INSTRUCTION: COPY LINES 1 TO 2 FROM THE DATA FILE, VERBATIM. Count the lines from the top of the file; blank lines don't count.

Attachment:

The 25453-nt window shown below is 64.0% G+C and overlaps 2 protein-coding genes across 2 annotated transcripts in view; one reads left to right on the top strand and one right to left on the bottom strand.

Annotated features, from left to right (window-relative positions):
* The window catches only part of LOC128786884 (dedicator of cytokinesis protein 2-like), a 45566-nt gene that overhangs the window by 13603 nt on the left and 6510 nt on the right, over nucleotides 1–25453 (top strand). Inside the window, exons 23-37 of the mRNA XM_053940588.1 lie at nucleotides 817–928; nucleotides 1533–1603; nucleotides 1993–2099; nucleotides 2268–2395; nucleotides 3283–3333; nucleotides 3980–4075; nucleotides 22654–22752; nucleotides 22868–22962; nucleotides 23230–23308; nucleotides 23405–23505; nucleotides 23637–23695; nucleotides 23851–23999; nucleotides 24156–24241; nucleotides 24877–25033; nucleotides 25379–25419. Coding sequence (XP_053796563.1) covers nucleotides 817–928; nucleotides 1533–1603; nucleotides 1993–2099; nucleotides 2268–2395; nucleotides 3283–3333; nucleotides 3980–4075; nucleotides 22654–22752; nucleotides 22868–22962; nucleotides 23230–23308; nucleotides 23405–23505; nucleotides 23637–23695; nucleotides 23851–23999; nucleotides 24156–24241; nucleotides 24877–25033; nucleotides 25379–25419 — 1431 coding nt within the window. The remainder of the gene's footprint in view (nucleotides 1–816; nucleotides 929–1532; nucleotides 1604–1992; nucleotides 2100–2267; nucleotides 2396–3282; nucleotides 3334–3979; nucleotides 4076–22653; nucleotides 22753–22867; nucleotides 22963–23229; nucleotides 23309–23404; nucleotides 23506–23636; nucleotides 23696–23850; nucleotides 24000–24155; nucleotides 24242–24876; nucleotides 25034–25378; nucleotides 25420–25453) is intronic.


The 25453-nt window shown below is 64.0% G+C and overlaps 2 protein-coding genes across 2 annotated transcripts in view; one reads left to right on the top strand and one right to left on the bottom strand.

Annotated features, from left to right (window-relative positions):